I cut the rabbet with a 1/16" end mill to a depth of .170". I probably could have done it in one pass, but I didn't want to be tracking down a replacement cutter at 3 am! So I did it in 2, but cranked up the feed rate, so it was all good. Aggressive little cutter that guy is.

Jody was tasked (or forced, depending on who you ask!) with mounting the six cans to the shelves. This was pretty simple. She punched a small centre hole in the cans, then used a 1.75" # 10 screw to hold them down. The bottoms of these cans are quite thick, so they locked down pretty hard.
This was the mountain Jody had created around 11:20 pm last night. She was on fire! In fact, she kept saying "I'm on fire!"
This was the sight at 6:30 am. They look really good. The clear PETG tubed covers were a huge pain in the butt to do. In the end, we bent a 90 degree, .160" tab on each end of the strip, made a jig to wrap the strip into a tube, then heat welded the join together. The seam was then covered with a strip of brushed aluminum vinyl. All of the components were then stack assembled using the rabbets to hold the Petg, and the aluminum spacers. The threaded rod that came with the tables was employed to lock it all together. We didn't glue any of it, incase any cans need to replaced, or swapped at a later date for a different style.
By noon, we had them done! By noon, it was also hard to take a straight picture!
I had my friend Joe, man the vinyl cutter and apply all the graphics to the table tops. Joe runs Christoff Creations, a small shop that specializes in vinyl work, so he was up to the task.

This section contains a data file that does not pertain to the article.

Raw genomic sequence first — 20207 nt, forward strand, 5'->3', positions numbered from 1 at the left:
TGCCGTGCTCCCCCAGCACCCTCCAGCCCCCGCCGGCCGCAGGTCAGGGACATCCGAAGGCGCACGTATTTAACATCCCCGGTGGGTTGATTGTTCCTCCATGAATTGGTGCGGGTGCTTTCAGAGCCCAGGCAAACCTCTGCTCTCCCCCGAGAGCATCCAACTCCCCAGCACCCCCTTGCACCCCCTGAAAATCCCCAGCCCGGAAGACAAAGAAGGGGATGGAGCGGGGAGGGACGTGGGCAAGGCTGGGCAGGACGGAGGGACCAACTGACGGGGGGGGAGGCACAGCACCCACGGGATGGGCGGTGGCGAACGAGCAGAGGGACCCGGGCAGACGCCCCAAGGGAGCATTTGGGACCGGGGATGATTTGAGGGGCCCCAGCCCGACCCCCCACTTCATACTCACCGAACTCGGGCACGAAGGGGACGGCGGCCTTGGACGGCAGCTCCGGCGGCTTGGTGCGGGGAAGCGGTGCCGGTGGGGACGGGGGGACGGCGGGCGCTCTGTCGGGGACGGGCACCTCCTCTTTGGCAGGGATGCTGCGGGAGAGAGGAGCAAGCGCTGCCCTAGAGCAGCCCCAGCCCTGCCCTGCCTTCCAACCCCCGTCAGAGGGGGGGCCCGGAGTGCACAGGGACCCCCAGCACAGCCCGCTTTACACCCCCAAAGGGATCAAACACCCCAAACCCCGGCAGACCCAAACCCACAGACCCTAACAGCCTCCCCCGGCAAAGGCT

They came to pick them up at around 2, then I went home and crashed till 9 pm.
We've got more of these to make, with french graphics, but they're not due until Monday. The good news is we knew about it, and made enough parts for this run as well, so it will really only be an assembly job. I don't think I'm gonna start work till 10 tomorrow, cause I'm the boss!

Tuesday, 19 June 2012

Were cruiser tablin' now!

Due to the short timeline on these cruiser tables, we had to head out and get the material ourselves. Our plastic supplier delivers Tuesday's and Thursday's, so we missed the deadline for delivery today. Also, the place we got the actual tables themselves don't deliver, period. It was HOT today, 40deg celcius to be exact, and the air-con in the van quite working. That sucked!
We did make it to the shop in the end, at around 3 pm, and got straight to work. Jody worked on marking, and pre-drilling the holes in the table tops
She's so little, that the drill looks huge!
We went with black pvc in the end. This will really make the shelves look good, especially with the silver cans. Our Techno cnc worked away, while I had the 'awesome' job of cutting all the aluminum tubing on the table saw.